Tue Aug 27, 2013, 03:32 PM
JohnnyRingo (11,479 posts)
The Mysterious 1917 Traub Motorcycle.
Combining innovations that were years, if not decades, ahead of it's time, the 1917 Traub has an unknown beginning. We know nothing about who built it or where he got the money to handcraft a bike that could easily have outsold Indian and Harley in the day. How could he do this without history taking notice?
In 1967, a plumber doing renovations of an apartment building outside Chicago tore down a brick wall and found what would prove to be a baffling mystery to vintage motorcycle enthusiasts - a one-of-a-kind motorcycle bearing 1917 plates and the name "Traub". The building’s elderly owner admitted that his son had stolen the bike before going off to WWI, never to return.
From an engineering standpoint, this early model has no rival. It is far more refined than any of its contemporaries. It features a side valve 80 cubic inch motor, dual stand, 3 toolboxes, and an unknown 3-speed transmission. The bike features a unique dual action rear brake. It has inner shoes and an outer band that tighten down on both sides of the brake drum. It’s fit and finish in all aspects is truly remarkable.
To give you a glimpse of how advanced this size and configuration of engine was, Harley did not release their sidevalve 80" machine until 1936! The design is completely unique with all aluminum parts like the engine cases and magneto drive cover done as a total loss sand cast. The name "Traub" is prominently and proudly embossed into three different castings. What makes this perhaps the rarest motorbike in the world is that of all the hundreds of parts used to build this one-of-a kind twin cam bike, none of them are found on any other motorcycle in the world. Traub borrowed nothing when he put this beauty together. The cutaway in the fuel tank seems to be Mr Traub's only afterthought. It's there to provide access to the front cylinder compression release/primer cup:
The 3 speed transmission at such an early date is even more incredible. At the beginning of the 20th century, motorcycles were nothing more than heavy bicycles with an engine attached, but as engines became bigger and more powerful, a means to transmit that increased power efficiently to the rear wheel became more and more important.
By the very early 20s the choice of motorcycles had been whittled down from over 200 to just the three that developed a working transmission: Harley, Indian, and Excelsior. The manufacturers that tried to make do with underpowered bikes using direct drive belts or chains went the way of the horse & buggy. The Traub had one of the most advanced constant mesh transmissions installed in 1917 when that technology was still brand new.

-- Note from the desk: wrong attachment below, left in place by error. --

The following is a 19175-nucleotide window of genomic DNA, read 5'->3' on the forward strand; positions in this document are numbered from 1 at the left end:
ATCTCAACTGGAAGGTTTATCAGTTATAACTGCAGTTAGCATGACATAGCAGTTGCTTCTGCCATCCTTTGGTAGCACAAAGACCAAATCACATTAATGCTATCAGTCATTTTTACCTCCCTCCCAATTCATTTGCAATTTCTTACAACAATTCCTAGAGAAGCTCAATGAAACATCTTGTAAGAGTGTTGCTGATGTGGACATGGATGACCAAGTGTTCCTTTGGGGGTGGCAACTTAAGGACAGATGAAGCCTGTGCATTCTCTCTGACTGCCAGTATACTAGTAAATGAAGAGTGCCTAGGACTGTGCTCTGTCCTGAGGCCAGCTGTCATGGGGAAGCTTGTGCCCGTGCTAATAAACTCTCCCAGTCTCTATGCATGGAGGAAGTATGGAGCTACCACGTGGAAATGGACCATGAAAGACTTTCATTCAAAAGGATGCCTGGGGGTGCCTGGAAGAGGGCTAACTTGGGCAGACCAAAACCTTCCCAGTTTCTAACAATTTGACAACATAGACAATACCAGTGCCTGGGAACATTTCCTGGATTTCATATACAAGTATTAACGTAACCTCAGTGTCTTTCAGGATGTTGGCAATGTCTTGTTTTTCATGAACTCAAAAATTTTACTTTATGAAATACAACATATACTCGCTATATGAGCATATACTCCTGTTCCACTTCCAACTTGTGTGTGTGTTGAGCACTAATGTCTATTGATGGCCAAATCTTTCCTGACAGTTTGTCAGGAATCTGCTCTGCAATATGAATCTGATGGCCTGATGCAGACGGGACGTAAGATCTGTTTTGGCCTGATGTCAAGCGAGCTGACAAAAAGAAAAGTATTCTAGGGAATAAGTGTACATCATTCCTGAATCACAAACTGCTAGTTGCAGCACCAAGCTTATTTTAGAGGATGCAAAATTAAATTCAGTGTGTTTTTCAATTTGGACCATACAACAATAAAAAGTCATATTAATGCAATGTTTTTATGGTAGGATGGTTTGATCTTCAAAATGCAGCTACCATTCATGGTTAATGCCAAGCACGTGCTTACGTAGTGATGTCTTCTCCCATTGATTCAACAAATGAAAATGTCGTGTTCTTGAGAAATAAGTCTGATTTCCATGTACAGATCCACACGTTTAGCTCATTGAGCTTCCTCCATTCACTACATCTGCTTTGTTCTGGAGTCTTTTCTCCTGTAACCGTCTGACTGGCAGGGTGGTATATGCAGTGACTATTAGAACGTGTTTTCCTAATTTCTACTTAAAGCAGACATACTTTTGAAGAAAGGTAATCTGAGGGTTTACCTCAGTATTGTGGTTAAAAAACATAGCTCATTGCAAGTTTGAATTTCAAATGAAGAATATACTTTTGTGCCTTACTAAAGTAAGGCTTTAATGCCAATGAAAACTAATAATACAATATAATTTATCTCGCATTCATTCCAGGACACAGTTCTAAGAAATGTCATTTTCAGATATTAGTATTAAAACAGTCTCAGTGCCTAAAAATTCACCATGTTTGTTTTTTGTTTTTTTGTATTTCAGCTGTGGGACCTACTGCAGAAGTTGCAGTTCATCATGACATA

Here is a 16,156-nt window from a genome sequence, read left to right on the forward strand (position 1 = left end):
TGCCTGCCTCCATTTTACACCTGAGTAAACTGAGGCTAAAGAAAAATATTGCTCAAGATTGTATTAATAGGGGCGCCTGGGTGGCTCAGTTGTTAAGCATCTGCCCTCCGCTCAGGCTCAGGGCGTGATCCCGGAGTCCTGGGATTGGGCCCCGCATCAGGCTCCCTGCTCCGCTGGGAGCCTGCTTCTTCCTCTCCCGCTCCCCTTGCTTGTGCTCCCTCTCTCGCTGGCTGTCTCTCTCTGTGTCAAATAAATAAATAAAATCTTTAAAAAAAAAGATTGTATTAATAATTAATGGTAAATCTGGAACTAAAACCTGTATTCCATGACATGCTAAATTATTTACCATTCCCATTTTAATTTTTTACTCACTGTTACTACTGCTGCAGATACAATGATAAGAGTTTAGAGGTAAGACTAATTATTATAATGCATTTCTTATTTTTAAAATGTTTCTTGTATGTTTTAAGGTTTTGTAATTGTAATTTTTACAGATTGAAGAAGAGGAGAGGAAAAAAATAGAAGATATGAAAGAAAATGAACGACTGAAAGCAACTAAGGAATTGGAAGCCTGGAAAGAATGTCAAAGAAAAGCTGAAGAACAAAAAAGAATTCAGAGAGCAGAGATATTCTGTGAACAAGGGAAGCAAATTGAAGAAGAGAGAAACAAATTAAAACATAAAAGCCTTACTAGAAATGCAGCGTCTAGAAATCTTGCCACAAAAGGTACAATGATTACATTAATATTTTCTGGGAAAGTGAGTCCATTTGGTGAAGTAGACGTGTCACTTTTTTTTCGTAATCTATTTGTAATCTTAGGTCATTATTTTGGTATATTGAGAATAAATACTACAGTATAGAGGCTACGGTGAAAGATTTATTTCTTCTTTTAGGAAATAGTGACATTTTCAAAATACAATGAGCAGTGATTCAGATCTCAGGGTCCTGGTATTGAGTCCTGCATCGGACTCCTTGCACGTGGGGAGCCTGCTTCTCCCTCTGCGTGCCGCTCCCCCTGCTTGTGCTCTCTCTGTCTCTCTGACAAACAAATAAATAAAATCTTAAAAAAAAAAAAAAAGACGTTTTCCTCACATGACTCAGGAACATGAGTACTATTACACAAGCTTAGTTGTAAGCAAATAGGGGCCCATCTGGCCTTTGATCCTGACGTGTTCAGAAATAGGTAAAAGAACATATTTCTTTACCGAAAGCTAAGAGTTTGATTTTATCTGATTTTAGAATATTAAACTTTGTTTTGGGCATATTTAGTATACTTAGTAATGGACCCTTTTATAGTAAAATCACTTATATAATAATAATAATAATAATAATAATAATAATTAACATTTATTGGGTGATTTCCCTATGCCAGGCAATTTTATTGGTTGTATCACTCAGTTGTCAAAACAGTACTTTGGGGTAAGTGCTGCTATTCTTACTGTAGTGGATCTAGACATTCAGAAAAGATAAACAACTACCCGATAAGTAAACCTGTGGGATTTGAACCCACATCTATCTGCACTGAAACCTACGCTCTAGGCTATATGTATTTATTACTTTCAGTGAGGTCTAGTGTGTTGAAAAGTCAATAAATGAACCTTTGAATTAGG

Read more here:
After you read that (too) short article about the Traub, you may want to add it's current home, the "Wheels Through Time" museum to your bucket list. It's located due South of here in Western North Carolina. You may have already heard of it but they're known for running their display pieces, and I think that's pretty cool.
"The Museum That Runs":
I wish I could watch the museum's weekly TV show "What's In The Barn", but I can't get that channel because I have cable.
Here's an interesting footnote to the Traub Twin. A clue from the Q&A section of a 1912 issue of "Motorcycle Illustrated".
"High Gear and Magneto":
In fact, you may want to save this for later. It's the entire scan of that "Motorcycle Illustrated" beginning in 1910. I was blown away with the ads and articles that were read by those adventurers who rode crude motorcycles in those days:
If you enjoy that sort of history, here's another series of issues in pdf format that you can read online or download to your computer. It's the 1917 (and on) issues of "Motorcycle Illustrated". Go full screen on this:
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